Former York University Faculty of Environmental Studies (FES) Professor Michael Hough, who taught in the Faculty from 1970 until his retirement in 2005, died Friday, Jan. 25. He was 84.
Prof. Hough was a distinguished landscape architect recognized for the work he did with his firm, ENVision-The Hough Group, in addition to his accomplishments as a professor and author. Prior to joining the Faculty of Environmental Studies at York University, he taught at the University of Toronto, where he founded the School of Landscape Architecture in 1963. He also taught at Harvard University.
Professor Michael Hough
Internationally renowned for his ecological approach to landscape architecture and planning, Prof. Hough viewed nature as an integral part of the city’s form and function and not something to be discarded or superficially added in a development. Applying this philosophy in his teachings at FES, Prof. Hough designed the certificate in Environmental Landscape Design – now the certificate in Urban Ecologies – as an alternative to traditional landscape architecture and planning.
“Michael Hough’s passion and dedication to the environment was unmatched. He challenged us to see urban ecology as an integrative process where the ecological is part of the urban and vice versa. Michael insisted on recognizing and reintroducing nature into the city,” said FES Professor Liette Gilbert.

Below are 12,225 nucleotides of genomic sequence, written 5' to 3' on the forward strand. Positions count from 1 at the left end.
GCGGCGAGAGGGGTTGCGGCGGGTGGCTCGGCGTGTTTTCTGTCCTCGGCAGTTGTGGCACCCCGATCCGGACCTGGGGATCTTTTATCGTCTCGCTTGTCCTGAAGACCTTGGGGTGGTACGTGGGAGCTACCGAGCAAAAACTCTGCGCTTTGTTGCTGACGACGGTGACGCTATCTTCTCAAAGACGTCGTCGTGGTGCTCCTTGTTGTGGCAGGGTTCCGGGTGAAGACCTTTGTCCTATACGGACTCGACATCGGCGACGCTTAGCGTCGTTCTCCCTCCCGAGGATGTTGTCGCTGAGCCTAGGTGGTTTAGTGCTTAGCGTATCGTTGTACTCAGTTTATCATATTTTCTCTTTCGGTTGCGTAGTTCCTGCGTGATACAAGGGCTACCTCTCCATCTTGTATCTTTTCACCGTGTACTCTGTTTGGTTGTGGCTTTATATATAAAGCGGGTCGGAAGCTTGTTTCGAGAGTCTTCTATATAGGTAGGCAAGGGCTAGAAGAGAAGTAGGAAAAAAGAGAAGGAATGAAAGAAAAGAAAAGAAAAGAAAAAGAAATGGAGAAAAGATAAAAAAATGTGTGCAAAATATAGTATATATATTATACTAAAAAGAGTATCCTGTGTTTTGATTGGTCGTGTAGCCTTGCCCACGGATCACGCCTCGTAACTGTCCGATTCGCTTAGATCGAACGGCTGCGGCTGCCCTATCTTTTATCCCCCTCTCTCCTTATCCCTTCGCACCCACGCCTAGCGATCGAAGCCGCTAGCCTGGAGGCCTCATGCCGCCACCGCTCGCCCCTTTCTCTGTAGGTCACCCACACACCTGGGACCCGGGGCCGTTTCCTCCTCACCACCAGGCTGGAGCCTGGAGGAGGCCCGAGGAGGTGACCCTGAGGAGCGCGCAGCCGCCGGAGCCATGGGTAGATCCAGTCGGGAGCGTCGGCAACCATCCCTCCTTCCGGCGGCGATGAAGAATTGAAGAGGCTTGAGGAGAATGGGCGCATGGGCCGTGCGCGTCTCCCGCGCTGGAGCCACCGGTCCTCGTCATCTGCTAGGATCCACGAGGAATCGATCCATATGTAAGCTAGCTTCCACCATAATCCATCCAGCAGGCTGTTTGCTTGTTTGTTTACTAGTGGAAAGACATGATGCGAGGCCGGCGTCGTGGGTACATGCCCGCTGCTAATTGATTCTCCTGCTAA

Prof. Hough left a legacy of urban landscapes in Toronto, including Ontario Place, Osgoode Hall’s Courtyard, the grounds of Scarborough College and the University College Quad, Earth Sciences Courtyard and Philosopher’s Walk at University of Toronto, among many other pioneering projects in Canada and abroad.
He published several books concerning ecological design, environmental planning, urban ecology and landscapes, which include: The Urban Landscape (1971); City Form and Natural Process (1984); Land Conservation and Development (1984); Out of Place (1992); and Cities and Natural Process (1995, 2007). He also authored many influential reports, including “Bringing Back the Don” (1991).
Additionally, he was the recipient of several prestigious awards, including the 1991 City of Toronto Arts Award for Architecture and Design; Toronto Arts Award for Architecture and Design (1991); Lieutenant Governor’s Award for Conservation (1993); and the 2009 Lifetime Achievement Award from the Canadian Society of landscape Architects (CSLA). He was also a Fellow of the Canadian Society of Landscape Architects, having served as president, from 1985 to 1986.
By Jessica Lamoglie De Nardo, FES media/communications coordinator